Tuesday’s campaign round-up

TUESDAY’S CAMPAIGN ROUND-UP…. Today’s installment of campaign-related news items that wouldn’t generate a post of their own, but may be of interest to political observers.

* As Democratic policymakers work on bringing accountability and safeguards to Wall Street, bankers, hedge fund executives, and financial services chief executives drop their campaign contributions to Democrats.

* Vice President Biden knows Dems are expected to have a rough cycle, but he nevertheless believes his party will “do a great deal better than anyone gives us credit for. I do not see this grand debacle.”

* In Missouri, Rep. Roy Blunt’s (R) Senate campaign is running its first television ad of the general election, it neglects to mention his party affiliation and the fact that he’s served in Congress for the last 14 years.

* In North Carolina, a new survey from Public Policy Polling shows a pretty competitive Senate race, with incumbent Sen. Richard Burr (R) leading Secretary of State Elaine Marshall (D) by five, 38% to 33%. Libertarian Michael Beitler is a credible third-party candidate, with 10% support in the poll.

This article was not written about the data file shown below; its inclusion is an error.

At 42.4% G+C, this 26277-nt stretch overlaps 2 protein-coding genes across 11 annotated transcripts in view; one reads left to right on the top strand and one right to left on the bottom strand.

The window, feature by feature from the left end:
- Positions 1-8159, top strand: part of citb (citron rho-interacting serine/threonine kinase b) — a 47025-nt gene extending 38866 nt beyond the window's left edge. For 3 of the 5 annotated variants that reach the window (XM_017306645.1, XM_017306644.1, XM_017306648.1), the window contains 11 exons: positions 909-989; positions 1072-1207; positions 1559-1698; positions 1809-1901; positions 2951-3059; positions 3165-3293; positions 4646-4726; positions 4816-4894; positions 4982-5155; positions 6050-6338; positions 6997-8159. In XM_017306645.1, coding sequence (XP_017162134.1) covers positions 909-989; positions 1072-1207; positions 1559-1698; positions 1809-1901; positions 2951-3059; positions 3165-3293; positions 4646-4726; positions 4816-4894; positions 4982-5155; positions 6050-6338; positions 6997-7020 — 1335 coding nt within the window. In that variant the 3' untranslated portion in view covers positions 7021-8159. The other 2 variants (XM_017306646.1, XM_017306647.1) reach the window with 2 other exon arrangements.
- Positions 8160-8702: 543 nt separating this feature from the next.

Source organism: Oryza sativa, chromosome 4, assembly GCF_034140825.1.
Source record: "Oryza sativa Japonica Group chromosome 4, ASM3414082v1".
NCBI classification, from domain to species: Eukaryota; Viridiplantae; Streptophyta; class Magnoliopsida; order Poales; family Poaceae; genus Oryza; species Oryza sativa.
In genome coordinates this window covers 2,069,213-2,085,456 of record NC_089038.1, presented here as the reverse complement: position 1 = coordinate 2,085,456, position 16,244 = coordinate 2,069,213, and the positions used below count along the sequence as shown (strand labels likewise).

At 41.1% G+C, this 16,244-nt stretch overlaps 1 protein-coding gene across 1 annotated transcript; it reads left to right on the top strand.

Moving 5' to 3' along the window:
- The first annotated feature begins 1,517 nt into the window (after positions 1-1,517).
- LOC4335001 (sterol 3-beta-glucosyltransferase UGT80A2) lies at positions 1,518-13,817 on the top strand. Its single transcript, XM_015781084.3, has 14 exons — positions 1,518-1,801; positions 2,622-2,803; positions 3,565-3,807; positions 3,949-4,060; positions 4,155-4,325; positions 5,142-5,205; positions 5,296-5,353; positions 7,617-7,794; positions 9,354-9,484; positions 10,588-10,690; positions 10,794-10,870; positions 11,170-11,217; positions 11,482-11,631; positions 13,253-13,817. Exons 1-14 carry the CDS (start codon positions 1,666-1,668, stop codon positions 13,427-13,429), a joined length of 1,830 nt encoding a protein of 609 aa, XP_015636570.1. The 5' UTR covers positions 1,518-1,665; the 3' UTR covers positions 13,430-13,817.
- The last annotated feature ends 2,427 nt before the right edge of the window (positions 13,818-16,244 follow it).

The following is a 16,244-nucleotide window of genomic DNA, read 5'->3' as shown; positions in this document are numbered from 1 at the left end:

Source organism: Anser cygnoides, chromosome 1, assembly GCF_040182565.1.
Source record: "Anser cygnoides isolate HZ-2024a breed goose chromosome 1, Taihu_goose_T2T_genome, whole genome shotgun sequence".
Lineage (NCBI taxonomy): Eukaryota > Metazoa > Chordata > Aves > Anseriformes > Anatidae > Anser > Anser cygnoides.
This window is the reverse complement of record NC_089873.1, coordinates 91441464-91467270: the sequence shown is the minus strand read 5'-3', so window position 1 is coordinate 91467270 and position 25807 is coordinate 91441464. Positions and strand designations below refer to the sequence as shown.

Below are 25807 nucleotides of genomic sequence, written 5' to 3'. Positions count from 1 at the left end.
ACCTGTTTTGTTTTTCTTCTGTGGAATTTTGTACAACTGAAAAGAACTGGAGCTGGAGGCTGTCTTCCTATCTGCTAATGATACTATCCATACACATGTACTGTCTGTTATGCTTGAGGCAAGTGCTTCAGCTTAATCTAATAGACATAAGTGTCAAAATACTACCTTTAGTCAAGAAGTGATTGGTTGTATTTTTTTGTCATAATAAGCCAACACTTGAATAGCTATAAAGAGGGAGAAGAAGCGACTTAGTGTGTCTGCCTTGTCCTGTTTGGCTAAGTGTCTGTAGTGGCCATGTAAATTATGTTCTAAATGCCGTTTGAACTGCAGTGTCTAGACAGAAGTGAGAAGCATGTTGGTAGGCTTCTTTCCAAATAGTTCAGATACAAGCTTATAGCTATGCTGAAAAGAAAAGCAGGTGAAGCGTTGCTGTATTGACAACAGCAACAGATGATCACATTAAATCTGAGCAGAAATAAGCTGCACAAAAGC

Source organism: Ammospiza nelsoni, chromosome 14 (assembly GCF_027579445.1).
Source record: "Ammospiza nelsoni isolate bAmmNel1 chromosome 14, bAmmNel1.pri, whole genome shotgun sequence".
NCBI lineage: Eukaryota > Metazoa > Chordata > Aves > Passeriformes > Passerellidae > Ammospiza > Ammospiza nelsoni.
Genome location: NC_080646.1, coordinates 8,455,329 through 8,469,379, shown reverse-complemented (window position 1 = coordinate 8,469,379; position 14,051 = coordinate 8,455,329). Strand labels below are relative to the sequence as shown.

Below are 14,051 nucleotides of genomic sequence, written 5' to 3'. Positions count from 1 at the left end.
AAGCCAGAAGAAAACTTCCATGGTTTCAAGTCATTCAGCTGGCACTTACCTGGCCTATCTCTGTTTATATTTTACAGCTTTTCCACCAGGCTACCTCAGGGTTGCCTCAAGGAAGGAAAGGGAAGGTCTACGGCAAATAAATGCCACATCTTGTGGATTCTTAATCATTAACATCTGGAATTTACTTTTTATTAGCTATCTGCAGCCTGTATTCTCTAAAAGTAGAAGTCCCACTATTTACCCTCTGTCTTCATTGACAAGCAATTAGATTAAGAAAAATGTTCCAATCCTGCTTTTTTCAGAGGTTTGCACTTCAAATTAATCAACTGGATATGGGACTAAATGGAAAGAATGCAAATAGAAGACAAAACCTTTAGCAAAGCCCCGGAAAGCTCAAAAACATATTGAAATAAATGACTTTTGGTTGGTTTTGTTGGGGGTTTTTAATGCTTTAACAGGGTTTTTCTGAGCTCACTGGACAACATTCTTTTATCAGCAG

* West Virginia Gov. Joe Manchin (D) has said he has no intention of appointing himself to fill the vacancy left by the late Sen. Robert Byrd (D-W.Va.), but he’s under increasing pressure to reconsider.

* In Colorado, Senate hopeful Jane Norton (R) doesn’t want voters to consider her a lobbyist just because she did lobbying work in the 1990s.

* The DNC unveiled another TV ad over the weekend, connecting Rep. Joe Barton’s (R-Texas) apology to BP to House Minority Leader John Boehner (R-Ohio) comparing the financial crisis to “an ant.”

* In Maryland, former Gov. Bob Ehrlich (R), hoping to get his old job back, is running into some campaign trouble because of a scandal surrounding his running mate.

* And in Ohio, convicted felon Jim Traficant’s congressional comeback effort appears to be over, at least for now. Hoping to secure a spot on the ballot in Ohio’s 17th, Traficant reportedly failed to submit the necessary number of valid signatures on his nominating petitions.